Keep in mind that it is necessary to shift all of these opinions to the left of the chart. That said, we can make some general observations. The older you are, the more likely you’ll support the war. More importantly, the Russia propaganda network seems to be working. To show that the propaganda network is accomplishing its task, the same polling firm asked the following question.

It was to combat such disinformation that the IT Army of Ukraine was born. The goal of this collaboration of IT professionals, hackers, and average people wanting to make a contribution to the Ukrainian cause, is to stop the spread of Russian disinformation and propaganda by stopping their websites from operating, generally through launching DDoS attacks. Their targets change daily but they often include media sites. They have been highly successful. However, the problem with DDoS attacks is that they don’t usually last very long. The attack on RuTube on May 9th, which coincided with Russia’s celebration of its victory over Nazi Germany, was different. It lasted for more than 3 days. So, early on, people suspected this attack was more complex than a DDoS attack. Then, on May 14th, a purported member of the IT Army of Ukraine posted a video in which he explained some of the details of the attack. I will try to break down this attack and add some details which seem to be missing.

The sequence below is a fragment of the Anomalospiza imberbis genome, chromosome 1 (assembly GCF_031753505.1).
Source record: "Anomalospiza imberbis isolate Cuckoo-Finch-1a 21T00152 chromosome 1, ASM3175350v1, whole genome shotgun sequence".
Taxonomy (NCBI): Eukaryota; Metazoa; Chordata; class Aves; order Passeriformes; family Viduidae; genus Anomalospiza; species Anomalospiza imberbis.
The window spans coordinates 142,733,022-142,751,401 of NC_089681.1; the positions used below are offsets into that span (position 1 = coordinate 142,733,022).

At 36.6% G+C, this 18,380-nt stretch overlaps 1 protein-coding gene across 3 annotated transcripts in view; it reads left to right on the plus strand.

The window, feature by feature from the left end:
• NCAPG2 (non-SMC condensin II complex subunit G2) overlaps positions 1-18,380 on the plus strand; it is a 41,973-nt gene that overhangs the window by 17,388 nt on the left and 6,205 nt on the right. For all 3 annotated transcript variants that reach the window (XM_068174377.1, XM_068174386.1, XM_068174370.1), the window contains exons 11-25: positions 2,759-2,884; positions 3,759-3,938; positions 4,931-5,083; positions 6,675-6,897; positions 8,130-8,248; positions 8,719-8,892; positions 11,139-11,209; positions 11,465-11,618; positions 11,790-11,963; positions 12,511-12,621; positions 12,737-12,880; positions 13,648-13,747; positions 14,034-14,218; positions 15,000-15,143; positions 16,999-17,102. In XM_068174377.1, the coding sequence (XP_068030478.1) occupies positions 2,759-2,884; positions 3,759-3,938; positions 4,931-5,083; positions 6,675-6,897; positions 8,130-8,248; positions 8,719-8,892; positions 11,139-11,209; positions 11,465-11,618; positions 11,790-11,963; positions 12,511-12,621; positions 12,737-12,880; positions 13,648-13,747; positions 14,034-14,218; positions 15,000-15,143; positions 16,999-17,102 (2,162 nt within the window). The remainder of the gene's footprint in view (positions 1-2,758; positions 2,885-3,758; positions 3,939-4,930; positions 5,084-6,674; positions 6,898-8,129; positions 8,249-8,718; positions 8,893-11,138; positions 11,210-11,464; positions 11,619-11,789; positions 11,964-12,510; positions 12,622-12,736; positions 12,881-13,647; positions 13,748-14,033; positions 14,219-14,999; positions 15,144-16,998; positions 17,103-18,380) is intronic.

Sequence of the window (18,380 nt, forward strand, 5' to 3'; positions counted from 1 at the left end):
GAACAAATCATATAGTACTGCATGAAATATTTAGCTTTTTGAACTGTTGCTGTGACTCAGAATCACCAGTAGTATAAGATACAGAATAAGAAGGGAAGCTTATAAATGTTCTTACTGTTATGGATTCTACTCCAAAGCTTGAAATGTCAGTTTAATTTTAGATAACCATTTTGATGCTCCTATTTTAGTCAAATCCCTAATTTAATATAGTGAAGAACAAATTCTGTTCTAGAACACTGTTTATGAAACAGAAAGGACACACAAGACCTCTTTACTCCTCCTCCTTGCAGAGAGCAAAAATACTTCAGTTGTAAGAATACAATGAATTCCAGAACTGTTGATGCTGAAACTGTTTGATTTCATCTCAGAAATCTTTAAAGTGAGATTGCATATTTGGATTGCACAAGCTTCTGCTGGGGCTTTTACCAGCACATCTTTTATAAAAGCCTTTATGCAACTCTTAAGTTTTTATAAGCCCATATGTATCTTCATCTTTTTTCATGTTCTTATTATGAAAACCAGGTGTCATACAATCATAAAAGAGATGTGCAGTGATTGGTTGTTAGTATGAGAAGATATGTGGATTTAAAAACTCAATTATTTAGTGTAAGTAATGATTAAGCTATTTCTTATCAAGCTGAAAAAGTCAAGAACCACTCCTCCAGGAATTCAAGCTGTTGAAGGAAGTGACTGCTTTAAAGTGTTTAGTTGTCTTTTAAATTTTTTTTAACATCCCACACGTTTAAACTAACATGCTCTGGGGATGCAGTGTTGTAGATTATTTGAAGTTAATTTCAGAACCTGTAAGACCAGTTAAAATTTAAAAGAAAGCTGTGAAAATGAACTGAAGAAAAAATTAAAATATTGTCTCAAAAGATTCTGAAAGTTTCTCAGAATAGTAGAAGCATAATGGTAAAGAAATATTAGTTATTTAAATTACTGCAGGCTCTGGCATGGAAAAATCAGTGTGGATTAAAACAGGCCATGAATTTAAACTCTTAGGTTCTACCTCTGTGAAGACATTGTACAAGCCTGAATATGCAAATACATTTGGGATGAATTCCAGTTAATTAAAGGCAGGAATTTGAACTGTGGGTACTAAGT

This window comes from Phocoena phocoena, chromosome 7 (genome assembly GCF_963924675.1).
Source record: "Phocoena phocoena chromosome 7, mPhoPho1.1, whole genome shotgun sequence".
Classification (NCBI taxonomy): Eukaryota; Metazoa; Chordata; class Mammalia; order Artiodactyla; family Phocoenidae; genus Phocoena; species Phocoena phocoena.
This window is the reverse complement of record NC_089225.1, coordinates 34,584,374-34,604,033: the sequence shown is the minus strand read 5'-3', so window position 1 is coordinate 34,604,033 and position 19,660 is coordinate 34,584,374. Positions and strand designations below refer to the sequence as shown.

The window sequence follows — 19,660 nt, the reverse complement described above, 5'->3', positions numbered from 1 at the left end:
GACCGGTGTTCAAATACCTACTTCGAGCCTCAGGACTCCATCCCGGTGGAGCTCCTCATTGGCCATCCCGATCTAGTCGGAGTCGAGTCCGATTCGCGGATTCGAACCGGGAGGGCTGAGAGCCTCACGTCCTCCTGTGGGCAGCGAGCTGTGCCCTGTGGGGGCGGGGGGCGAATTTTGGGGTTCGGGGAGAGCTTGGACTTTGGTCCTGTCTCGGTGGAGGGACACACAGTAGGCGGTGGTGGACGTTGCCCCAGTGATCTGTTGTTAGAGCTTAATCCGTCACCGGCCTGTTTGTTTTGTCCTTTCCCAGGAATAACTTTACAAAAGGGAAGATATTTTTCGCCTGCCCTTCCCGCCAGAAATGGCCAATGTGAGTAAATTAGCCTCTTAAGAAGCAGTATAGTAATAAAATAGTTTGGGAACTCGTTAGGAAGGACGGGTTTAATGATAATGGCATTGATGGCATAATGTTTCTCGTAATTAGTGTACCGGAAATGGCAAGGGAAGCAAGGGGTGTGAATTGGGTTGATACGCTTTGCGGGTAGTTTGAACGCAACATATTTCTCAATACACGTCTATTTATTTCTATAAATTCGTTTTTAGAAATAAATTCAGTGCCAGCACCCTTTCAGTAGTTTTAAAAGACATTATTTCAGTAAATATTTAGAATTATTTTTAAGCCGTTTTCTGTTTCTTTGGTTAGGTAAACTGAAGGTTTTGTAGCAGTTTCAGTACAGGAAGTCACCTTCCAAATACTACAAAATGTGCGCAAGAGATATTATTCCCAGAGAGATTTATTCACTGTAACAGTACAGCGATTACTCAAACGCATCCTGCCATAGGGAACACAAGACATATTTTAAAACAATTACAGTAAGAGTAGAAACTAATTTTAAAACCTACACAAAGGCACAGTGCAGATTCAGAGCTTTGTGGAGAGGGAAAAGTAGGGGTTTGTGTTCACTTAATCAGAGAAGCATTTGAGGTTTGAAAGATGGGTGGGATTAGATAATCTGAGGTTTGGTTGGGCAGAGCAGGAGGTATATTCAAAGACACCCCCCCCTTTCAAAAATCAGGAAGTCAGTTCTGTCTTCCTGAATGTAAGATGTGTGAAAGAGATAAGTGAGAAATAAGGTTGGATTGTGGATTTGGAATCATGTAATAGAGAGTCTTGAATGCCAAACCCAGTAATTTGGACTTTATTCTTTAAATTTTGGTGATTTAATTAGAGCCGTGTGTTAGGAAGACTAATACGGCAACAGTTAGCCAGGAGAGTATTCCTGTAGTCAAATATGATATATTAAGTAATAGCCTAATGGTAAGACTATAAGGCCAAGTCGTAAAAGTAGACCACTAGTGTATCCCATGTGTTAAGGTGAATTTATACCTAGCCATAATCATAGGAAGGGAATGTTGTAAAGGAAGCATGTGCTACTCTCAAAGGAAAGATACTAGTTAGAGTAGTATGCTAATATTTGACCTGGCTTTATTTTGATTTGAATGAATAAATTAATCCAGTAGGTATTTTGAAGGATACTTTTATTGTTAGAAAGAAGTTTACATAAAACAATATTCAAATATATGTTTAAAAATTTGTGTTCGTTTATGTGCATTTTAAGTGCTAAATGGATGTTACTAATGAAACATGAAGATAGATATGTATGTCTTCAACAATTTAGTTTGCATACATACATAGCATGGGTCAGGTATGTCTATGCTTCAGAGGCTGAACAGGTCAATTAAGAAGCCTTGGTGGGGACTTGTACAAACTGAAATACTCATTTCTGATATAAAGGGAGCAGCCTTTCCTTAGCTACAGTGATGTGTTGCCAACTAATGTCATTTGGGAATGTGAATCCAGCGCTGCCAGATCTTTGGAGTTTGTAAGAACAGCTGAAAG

The attack apparently began on the evening of May 8th but was not discovered until 4am the next morning. When the administrator of the site, Renat Abdryazakov, tried to sign in to regain control of the network, he found that his credentials were rejected. The attacker had changed his or all the main administrator passwords.